I am opposed to the laying down of rules or conditions to be observed in the construction of ships lest the progress of improvement tomorrow might be embarrassed or shackled by recording or registering as law the prejudices or errors of today…Isambard K. Brunel

The GREAT WESTERN was built by William Patterson, Bristol (engines by Maudslay, Sons & Field, London) in 1837 for the Great Western Steamship Co. She was designed by Isambard Kingdom Brunel and was a 1,340 ton ship, length 212 ft x beam 35.3 ft, clipper stem, one funnel, four masts (rigged for sail), wooden construction, paddle wheel propulsion and a speed of 9 knots. There was accommodation for 128 passengers aft and 20 passengers forward. Launched on July 19th 1837, she was the first steamer built specifically for the North Atlantic.

Both men were geniuses. Brunel was the engineering genius whose  theory that the amount a ship could carry increased as the cube of its dimensions, whereas the amount of resistance a ship experienced from the water as it travelled only increased by a square of its dimensions made transatlantic steam navigation possible since it was previously believed that a ship would not be able to carry enough fuel for the trip and have room for a commercial cargo. As early as the 1830’s he helped create the conditions that would lead to the end of the age of sail and usher in the economies of scale and predictability of service that would result in today’s container ships and global economy.

Isambard Kingdom Brunel and the Launching Chains of the Great Eastern

Although he and Cunard were both heavily involved in the railways of their day – Brunel saw the transatlantic steamers as a way of “extending” England’s railroads to North America – both owe their lasting glory to their shipping accomplishments.  Cunard was the shipping magnate  with a reputation for speed and safety and whose ocean liners were a success in the face of many potential rivals who could not keep up. The prosperous company eventually absorbed others including the Canadian Northern Steamships, and even their principal competition, the White Star Line.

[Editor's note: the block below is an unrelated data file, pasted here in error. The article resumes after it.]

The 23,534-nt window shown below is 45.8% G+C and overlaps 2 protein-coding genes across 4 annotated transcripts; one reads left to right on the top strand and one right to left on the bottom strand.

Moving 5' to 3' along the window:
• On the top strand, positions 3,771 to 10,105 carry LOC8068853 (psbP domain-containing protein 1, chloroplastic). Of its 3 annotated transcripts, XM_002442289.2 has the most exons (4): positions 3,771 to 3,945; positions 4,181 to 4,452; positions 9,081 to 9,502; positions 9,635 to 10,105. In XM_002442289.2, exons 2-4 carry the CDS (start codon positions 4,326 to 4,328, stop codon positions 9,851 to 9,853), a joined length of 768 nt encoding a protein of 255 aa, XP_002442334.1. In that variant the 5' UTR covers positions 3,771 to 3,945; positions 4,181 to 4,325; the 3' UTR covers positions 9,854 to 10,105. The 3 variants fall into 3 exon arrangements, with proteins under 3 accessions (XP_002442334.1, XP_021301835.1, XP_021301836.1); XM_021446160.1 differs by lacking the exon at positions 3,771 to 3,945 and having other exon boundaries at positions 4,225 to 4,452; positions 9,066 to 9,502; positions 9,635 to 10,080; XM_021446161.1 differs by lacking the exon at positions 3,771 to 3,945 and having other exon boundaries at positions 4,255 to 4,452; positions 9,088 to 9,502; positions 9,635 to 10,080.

The GREAT EASTERN was a 18,915 gross ton ship, designed by Isambard Kingdom Brunel and built by Scott Russell & Co.Ltd, London (screw engines by James Watt & Co.Ltd, Birmingham). Her dimensions were length 679.6 ft x beam 82.8 ft, five funnels, six masts, iron construction, paddle and screw propulsion and a speed of 12 knots. She was originally laid down on May 1st 1854 as the LEVIATHAN and there was an unsuccessful attempt at launching her on November 3rd 1857 when she refused to move and eventually launched herself during a spring tide and strong winds on January 31st 1858. She was then named GREAT EASTERN. On June 16th 1860 she left Southampton on her maiden voyage to New York which took her 11 days 13 hours 15 minutes. In 1864 she was sold to Daniel Gooch & colleagues and in July of that year proceeded from Liverpool to Sheerness where 10 boilers and one funnel were removed to make way for cable tanks. Between 1865-66 she was employed laying transatlantic cable. In 1869 she laid cable from Brest to St Pierre-Miquelon, Newfoundland and in 1870 laid cable from Bombay to Aden.